Pescadero State Beach
From the asphalt arteries of the San Francisco Peninsula, to the very edge of America, a narrow ribbon of road runs. Over the coast range and through redwood groves we ride the hairpin turns of a shoulderless, muddy path to find the salt-crusted and sea-battered granite boundary of the country. We ride with baby in tow, bringing him to open his infant eyes for the first time upon that rolling tempest we call the Pacific. Melville’s Ishmael called gazing upon this ocean the answer to the long supplication of his youth; how wonderful it would be to live as a child within spitting distance of the waves. So we came upon Pescadero (the place to fish in Spanish) to spend a few moments on its mussel-tiled rock garden of a beach to watch the waves.
I am captivated by the idea of the coasts as a visible boundary to the United States. Northern and southern borders are marked by shabby fences and congested customs stations, one can pass from state to state with little more than a colorful road sign, yet here on the strand the whole edifice of a nation ends. I say “ends” with special reference to the West coast. This coast feels like a period on the end of the American sentence. Hawai’i rides the waves some few thousand miles over the surf, but it is these few feet of sand and stone between Pacific Coast Highway 1 and the briny lip of the rising tide that most dramatically mark the end of the country for me.
Make no mistake, on the Central California Coast (and just about every point north and south), our great country ends with a bang, not a whisper. To crest the coast range and come into late afternoon sunlight bathing cows grazing in strawberry- and mustard-painted pastures, to see the tempest send massive breakers onto the outer shoals of Pescadero is an experience to which I always look forward.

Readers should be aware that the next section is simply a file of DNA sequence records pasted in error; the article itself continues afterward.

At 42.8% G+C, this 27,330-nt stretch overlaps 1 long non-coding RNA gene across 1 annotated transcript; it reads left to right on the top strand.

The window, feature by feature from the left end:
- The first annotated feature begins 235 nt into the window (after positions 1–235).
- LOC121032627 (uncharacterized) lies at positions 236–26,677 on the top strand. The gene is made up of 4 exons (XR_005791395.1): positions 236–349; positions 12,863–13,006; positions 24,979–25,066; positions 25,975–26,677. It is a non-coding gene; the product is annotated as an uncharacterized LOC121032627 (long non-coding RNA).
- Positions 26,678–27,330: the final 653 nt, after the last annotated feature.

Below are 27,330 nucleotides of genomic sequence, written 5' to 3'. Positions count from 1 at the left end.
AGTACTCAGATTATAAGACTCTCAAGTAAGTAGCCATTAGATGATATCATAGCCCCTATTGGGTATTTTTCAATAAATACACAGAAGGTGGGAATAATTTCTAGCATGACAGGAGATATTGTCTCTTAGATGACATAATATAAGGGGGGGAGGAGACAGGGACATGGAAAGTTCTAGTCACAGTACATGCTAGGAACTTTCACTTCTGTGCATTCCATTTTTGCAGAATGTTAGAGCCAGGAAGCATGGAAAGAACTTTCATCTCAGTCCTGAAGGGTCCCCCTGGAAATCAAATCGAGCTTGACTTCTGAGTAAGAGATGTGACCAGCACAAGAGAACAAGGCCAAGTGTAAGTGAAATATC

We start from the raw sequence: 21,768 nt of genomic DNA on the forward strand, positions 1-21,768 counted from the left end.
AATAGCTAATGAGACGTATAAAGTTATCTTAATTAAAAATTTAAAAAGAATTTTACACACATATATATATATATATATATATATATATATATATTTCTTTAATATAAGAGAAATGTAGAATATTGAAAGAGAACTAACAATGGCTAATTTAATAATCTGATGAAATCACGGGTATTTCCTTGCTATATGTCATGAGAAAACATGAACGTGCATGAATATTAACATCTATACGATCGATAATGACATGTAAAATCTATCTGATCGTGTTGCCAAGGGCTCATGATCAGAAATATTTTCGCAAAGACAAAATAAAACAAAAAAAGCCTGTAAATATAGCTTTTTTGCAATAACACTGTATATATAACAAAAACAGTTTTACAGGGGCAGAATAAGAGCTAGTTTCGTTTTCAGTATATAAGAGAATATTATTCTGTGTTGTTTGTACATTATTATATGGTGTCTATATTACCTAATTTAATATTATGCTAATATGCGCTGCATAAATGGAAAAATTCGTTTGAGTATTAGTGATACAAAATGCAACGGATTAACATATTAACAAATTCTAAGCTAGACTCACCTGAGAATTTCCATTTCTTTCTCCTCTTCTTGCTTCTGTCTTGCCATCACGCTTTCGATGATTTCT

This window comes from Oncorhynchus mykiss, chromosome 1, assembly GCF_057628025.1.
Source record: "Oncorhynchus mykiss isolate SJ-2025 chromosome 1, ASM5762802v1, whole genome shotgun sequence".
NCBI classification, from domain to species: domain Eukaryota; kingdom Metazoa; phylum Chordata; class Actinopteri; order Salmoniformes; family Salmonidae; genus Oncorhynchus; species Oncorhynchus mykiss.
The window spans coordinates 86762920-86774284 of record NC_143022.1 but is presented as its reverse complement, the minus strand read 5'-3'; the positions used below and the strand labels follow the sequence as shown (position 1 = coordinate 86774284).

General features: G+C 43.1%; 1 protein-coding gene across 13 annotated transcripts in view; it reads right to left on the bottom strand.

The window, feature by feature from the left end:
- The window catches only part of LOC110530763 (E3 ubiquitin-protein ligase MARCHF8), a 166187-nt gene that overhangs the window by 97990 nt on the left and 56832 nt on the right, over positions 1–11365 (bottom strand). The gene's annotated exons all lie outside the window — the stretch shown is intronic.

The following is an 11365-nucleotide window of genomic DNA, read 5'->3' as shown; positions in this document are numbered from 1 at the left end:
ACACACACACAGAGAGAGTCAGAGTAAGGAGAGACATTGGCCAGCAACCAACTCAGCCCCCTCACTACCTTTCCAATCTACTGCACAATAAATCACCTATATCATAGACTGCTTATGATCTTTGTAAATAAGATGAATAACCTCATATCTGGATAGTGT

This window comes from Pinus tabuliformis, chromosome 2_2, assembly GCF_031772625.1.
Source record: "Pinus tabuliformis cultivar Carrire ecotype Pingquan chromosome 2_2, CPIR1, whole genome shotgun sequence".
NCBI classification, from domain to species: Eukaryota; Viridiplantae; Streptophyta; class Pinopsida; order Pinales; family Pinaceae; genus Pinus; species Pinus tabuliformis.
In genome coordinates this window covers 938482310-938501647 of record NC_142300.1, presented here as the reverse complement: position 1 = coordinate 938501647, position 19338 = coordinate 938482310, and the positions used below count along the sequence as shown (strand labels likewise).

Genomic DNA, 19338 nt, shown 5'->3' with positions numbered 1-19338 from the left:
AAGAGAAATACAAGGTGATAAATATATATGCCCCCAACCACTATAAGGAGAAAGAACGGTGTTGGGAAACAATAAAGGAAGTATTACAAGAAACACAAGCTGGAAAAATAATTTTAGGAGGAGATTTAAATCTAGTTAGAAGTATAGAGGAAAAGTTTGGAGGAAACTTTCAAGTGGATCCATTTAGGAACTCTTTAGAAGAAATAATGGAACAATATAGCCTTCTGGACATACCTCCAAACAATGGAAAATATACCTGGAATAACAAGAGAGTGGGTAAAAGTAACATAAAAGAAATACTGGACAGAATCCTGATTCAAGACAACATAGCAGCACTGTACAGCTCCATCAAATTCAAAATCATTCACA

Beautiful in all light.
When first I moved here and began to photograph the coast, I headed out hoping for clear skies and sunsets. I’ve come now to hope for thick marine layers moving on shore at low tide. I’ve come to expect overcast skies and great heaving walls of brine. Learning to make stunning images in what some might call “ordinary” light is a topic for a coming essay, but for now let us suffice it to say that the Pacific seems anything but to me. Serene, amber, brilliant sunsets are not associative with the sea for me. Instead I think of the Pacific as the Kraken disembodied. Clawing, biting, gnawing it comes with tendrils, tearing at stone, gasping for the dry Earth. Even at low tide it salivates in foaming breakers upon the land. To create a photograph of an idillic ocean, rolling beneath a crimson sunset just wouldn’t be as fun.
I climbed around outcroppings and scuttled over the stones, buried in the sand, to make a few images of the tide pools. The surf has ground at these few stone shelves over the eons, removing the softer rock and leaving irregular domes of granite studding the beach behind. In the brooding light, covered as they are by slick, black matts of seaweeds and anemone, they look like the cobbles of some submarine street revealed for a moment by the low tide.
Further north along the beach and there’s a break from the cliffs, where the large outcroppings that lie further into the surf protect the shore. Here the rolling waves barely stir the sand. I stood along this peaceful stretch for some time, letting the occasional surge soak me from the knees down, so as to get an image of a harbor seal, enjoying a late-afternoon nap on his perch amongst the storm.
North of that serene bit of beach, the gray, rocky shoulder blades of California push back out from the sand and into the sea. A bit of scrambling affords some wonderful views of gulls and other foal scouring the landscape for food. Occasionally, if one is still, he can observe the birds wrestle mussels from the rocks and climb into the sea-spray on sorties to dash them upon the razor-like shoreline, the sharp staccato of shellfish on the granite and the hiss of the listing waves upon the shore the only sounds to break the silence. The place to fish indeed.